BP's hopes of making Arctic oil production the key to its recovery from the Gulf of Mexico spill were dealt a severe blow on Tuesday after it failed to secure a $16 billion share swap with Russia's state-backed Rosneft.
BP PLC revealed a midnight deadline for the deal expired after it failed to broker a settlement with its Russian partners in TNK-BP, its existing joint venture in the country, who have objected to the Rosneft deal.
The London-based company said that discussions would continue with all the parties, but a Rosneft official said the Russian company will now start considering partnership offers from other overseas oil companies.
The failure to shore up the deal to explore the Arctic's oil-rich Kara Sea, first announced by BP with much fanfare in January, is an embarrassing setback for Chief Executive Bob Dudley.
The deal, which would have been Dudley's biggest since taking over from gaffe-prone Tony Hayward late last year, was to cement BP's move forward from the Gulf spill and show it no longer needed to rely so heavily on the United States, where it is still barred from drilling in the Gulf.
The new CEO proclaimed it was "historic" and "groundbreaking," as analysts praised the group for pulling off what was seen as a significant coup for the company after its U.S. problems. Huge oil reserves are thought to lie under the Arctic Circle.
The initiative ran aground after a quartet of Russian billionaires, BP's partners in the older TNK-BP venture, won an injunction in the London courts, claiming the new deal violates their own agreement with BP.
The shareholders, known collectively as Alfa-Access-Renova, claimed they had the right to a share in all BP operations in Russia.
A high-placed source at Rosneft told The Associated Press that the talks had failed on Monday after AAR declined an offer of $32 billion for their 50 percent stake in TNK-BP.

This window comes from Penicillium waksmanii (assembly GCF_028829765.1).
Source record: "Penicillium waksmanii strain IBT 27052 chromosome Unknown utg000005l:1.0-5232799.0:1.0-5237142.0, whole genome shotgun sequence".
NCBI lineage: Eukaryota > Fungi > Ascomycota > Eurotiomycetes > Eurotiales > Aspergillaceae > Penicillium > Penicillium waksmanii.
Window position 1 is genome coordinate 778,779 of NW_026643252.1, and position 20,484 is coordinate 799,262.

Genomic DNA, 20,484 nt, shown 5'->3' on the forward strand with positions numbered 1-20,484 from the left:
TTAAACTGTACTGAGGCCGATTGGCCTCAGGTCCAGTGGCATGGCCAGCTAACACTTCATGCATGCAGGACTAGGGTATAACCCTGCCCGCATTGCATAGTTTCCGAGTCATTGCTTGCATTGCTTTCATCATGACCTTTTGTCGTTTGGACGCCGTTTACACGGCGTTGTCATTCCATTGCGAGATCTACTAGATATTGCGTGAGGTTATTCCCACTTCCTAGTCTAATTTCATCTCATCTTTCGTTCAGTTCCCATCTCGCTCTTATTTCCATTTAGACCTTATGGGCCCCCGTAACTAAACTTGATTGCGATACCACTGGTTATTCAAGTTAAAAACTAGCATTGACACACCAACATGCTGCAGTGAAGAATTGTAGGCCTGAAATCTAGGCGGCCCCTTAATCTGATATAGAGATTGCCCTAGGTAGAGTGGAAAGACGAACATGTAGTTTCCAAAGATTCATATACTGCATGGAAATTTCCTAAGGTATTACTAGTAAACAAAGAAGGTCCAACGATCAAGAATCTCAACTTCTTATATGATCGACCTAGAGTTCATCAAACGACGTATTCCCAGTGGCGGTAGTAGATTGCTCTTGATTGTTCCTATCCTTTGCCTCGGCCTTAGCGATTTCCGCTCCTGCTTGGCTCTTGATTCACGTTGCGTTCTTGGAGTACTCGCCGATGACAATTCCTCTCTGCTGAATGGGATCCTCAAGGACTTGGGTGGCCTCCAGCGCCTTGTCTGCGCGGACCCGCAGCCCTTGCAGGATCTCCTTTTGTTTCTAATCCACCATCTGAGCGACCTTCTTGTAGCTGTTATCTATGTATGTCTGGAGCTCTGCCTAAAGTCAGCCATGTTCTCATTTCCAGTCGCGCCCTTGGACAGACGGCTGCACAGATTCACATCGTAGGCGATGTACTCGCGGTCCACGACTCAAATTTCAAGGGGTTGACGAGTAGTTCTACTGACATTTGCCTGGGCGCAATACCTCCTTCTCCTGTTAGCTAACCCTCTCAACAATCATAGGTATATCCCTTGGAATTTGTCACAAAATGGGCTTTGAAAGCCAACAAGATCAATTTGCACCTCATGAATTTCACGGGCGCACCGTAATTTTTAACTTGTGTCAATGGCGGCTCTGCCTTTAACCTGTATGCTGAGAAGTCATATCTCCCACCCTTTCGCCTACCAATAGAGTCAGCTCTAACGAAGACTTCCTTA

The source said that Rosneft was not interested in further talks with BP and that it could no longer hold off considering partnership offers from other overseas oil companies. The official asked not to be identified because of the sensitivity of the issue.
Rosneft declined official comment. BP did not provide any detail on what it expected talks to entail.
BP shares were down half a percent at 436 pence in early trading on the London Stock Exchange. Rosneft shares were down 1.7 percent at Moscow's MICEX stock exchange.
The billionaire partners in AAR are Alfa Group's Mikhail Fridman and German Khan, Renova's Viktor Vekselberg and Access Group's Len Blavatnik.
Fridman, chairman of Alfa Group, said in the joint statement with BP that AAR sees "significant benefit to developing cooperation with Rosneft within the framework of the TNK-BP shareholder agreement," and is planning "to continue discussions about potential collaboration among BP, Rosneft and AAR."
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